Fo Shan Ting Da Bo Gong Temple
Located near Pekan Quarry, the Fo Shan Ting Da Bo Gong Temple was originally built at its present location as a convenience for those living in the area at the time. The Pekan Quarry was at its peak between the 1950s and 1970s when the population of the island was about 2,000; three quarters of the residents being Chinese.
Pekan Quarry is one of five granite quarries located on Pulau Ubin. Back in the day granite had huge economic value in Singapore as much of the granite was used in the construction of early public housing, roads and even a few local icons such as the Raffles and Horsburgh Lighthouses. The quarries were mined to about 40-m below sea level. Pekan Quarry has now been given new Ubin Island life as a lake. It has become a haven for local birds and a popular bird watching destination.
German Girl Shrine
In the early 1900s, a German family was running a German owned coffee plantation on Pulau Ubin, just before the First World War. When war broke out, the British military arrived at the plantation manager’s house to ‘remove’ the family. The 18 year old daughter ran away in fear and was never heard from again. Her body was later found by Boyanese plantation workers and eventually local Chinese workers gave her a proper burial on top of the quarry hill. Complete with a shrine.
The Sensory Trail is one of the first places you come to as you head out of town. You can’t miss the sign or the sights and sounds of nature. The 1.5 kilometer trail is flat and picturesque. You will truly want to just stop and take it all in. Keep an eye out for a variety of local vegetables and fruit trees which there are plenty of.
Teck Seng’s Place
Once owned by Mr. Chew Teck Seng, the historic Chinese kampung house was home to three generations of the Chew family. Returned to the state in 2005, the house has been refurbished yet maintains its original architectural style and ‘rustic charm’ as an ‘immersive’ museum for visitors to experience the good old days of the 1970s. (If that makes you feel old, trust me you aren’t alone).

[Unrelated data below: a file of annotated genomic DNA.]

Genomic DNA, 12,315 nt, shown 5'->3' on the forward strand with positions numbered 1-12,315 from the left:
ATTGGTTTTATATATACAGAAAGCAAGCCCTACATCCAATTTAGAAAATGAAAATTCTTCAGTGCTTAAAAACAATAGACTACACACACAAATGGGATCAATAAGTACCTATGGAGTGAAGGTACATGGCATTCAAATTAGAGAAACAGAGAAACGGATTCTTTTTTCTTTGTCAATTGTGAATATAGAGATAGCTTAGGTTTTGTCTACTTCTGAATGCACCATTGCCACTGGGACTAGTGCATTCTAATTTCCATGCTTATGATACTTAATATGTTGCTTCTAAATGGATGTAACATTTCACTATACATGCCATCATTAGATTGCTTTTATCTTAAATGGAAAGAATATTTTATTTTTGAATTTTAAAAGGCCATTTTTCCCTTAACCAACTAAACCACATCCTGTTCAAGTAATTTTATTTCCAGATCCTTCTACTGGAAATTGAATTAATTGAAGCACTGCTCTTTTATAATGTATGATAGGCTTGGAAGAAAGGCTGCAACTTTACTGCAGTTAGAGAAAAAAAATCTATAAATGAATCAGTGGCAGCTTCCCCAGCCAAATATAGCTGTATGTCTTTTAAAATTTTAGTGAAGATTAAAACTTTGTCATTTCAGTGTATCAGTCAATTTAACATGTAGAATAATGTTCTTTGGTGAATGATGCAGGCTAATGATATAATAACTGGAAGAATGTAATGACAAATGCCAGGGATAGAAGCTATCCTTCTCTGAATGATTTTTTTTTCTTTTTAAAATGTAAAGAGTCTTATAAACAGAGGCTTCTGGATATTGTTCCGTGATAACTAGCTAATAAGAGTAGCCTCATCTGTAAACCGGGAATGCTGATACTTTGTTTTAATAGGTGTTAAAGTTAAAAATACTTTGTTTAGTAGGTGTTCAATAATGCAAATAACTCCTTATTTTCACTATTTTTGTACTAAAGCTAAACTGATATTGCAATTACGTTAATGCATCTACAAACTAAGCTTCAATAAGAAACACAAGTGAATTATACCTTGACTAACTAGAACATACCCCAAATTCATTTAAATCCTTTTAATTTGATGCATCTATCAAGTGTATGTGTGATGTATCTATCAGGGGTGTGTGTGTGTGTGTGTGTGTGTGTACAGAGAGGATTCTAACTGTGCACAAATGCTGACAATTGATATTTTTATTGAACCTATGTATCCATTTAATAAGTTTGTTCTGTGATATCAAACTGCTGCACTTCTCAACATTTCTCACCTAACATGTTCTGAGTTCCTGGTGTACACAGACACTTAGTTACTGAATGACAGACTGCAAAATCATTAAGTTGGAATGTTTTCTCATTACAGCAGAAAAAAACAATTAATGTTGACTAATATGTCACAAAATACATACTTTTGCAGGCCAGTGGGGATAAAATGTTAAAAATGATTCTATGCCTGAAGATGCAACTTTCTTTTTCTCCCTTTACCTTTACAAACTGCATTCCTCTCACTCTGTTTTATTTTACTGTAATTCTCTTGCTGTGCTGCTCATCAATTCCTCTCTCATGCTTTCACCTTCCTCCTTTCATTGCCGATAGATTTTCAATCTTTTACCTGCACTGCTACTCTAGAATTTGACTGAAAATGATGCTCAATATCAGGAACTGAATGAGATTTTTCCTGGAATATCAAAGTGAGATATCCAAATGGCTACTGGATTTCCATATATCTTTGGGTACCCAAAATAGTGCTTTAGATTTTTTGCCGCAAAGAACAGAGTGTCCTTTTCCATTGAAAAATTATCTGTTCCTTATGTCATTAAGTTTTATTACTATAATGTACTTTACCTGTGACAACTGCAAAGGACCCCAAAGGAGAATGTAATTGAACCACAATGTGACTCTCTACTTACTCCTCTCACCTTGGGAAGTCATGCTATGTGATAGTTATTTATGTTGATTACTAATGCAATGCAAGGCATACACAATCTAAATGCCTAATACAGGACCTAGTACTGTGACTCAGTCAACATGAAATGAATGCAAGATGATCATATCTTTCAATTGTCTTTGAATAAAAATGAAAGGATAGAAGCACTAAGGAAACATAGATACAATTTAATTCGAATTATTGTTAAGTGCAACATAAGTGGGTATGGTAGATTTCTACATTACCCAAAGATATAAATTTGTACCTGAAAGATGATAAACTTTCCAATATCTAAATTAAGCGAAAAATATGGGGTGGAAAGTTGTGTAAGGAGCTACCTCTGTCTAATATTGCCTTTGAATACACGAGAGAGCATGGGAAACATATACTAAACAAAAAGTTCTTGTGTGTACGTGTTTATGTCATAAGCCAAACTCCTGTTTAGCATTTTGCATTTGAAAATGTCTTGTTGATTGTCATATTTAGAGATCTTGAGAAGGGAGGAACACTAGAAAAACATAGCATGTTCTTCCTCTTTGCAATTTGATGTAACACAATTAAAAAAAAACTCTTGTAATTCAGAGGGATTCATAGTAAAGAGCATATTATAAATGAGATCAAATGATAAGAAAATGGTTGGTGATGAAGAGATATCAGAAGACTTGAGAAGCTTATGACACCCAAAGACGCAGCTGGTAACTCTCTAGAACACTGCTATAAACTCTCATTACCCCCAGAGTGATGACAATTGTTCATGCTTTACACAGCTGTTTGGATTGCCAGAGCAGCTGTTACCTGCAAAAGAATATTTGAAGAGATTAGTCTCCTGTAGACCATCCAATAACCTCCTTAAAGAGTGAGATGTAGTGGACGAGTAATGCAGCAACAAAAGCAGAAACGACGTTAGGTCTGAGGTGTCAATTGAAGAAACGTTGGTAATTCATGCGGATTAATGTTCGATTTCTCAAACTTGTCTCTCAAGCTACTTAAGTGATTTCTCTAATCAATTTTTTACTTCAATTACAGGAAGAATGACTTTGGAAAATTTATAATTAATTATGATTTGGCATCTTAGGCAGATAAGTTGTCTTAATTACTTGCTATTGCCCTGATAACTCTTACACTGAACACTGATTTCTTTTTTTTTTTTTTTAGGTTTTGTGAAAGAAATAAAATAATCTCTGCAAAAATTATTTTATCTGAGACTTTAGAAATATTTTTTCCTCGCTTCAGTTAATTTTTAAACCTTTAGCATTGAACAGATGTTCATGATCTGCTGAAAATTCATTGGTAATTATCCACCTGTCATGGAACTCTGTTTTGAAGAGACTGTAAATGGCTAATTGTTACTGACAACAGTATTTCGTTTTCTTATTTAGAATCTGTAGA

Ubin Fruit Orchard
The Ubin Fruit Orchard is located along Jalan Ubin. What may appear as private property is not. Visitors are welcome to walk through and get up close and personal with some of the 30 species of fruit trees. But please don’t help yourself to any fruit unless given permission.
Where To Eat In Pulau Ubin
There are a few shops in the main town area which sell beverages and snacks, but for a full meal two places stood out. Season Live Seafood which is open Wednesday through Monday and Cheong Lian Yueh, which is open Friday through Tuesday. Out along Jalan Ubin, you can also get a cold drink from Encik Ahmad Kassim. A special Ubin resident who is also a survivor of World War 2.
How To Get To Pulau Ubin
No special reservations are needed to visit Pulau Ubin. Unless camping is on your agenda. Other than that, it’s just a matter of showing up at the Changi Point Ferry Terminal between 06:00 and 19:00. The 10-15 minute ferry ride is 3Sing Dollars each way. (And additional 2 dollars if you bring a bike). Ferry boats (called bumboats) have no set departure time either, so it’s rather stress free. There is a small waiting area for passengers and when 12 people show up to fill the seats, then the bumboat is ready to depart. Passengers pay the boat captain once on board, so have cash in hand.
How To Get To The Changi Point Ferry Terminal:
Bus Services: Take buses 2, 29, 59, 109 to the Changi Village Bus Terminal (it’s located next to the Changi Village Hawkers Centre)
MRT: Tampines MRT Station (EW2), board Bus No. 29 at Tampines Bus Interchange to Changi Village or Tanah Merah MRT Station (EW4), board Bus No. 2 at Tanah Merah Station Exit B Bus stop (85091) to Changi Village.
Taxi: For taxi app users use this address–>Changi Point Ferry Terminal, 51 Lorong Bekukong